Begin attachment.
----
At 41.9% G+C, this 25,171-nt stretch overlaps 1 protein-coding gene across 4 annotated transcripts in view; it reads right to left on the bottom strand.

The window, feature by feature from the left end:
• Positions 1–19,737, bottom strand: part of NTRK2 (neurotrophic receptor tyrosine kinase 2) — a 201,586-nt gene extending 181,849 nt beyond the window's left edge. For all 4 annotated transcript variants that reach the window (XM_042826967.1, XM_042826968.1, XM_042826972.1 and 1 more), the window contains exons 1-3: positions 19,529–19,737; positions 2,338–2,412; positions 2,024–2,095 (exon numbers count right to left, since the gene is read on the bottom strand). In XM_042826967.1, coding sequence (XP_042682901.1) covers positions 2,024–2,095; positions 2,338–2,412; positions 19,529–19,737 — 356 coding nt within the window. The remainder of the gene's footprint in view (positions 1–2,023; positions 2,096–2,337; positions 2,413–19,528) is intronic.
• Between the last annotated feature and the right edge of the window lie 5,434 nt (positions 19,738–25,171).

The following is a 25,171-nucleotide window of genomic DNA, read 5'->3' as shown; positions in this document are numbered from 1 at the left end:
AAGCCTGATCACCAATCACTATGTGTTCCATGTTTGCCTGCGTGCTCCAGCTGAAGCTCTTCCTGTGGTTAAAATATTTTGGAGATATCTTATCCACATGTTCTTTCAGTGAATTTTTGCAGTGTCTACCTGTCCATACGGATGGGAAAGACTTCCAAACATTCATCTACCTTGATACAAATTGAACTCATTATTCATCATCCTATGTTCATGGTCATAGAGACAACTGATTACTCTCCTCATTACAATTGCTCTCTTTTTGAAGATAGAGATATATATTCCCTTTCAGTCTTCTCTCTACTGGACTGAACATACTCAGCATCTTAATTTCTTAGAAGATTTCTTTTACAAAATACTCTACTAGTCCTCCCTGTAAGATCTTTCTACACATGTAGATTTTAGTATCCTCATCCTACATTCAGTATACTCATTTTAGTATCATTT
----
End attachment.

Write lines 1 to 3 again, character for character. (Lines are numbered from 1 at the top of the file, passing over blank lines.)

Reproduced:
At 41.9% G+C, this 25,171-nt stretch overlaps 1 protein-coding gene across 4 annotated transcripts in view; it reads right to left on the bottom strand.

The window, feature by feature from the left end:
• Positions 1–19,737, bottom strand: part of NTRK2 (neurotrophic receptor tyrosine kinase 2) — a 201,586-nt gene extending 181,849 nt beyond the window's left edge. For all 4 annotated transcript variants that reach the window (XM_042826967.1, XM_042826968.1, XM_042826972.1 and 1 more), the window contains exons 1-3: positions 19,529–19,737; positions 2,338–2,412; positions 2,024–2,095 (exon numbers count right to left, since the gene is read on the bottom strand). In XM_042826967.1, coding sequence (XP_042682901.1) covers positions 2,024–2,095; positions 2,338–2,412; positions 19,529–19,737 — 356 coding nt within the window. The remainder of the gene's footprint in view (positions 1–2,023; positions 2,096–2,337; positions 2,413–19,528) is intronic.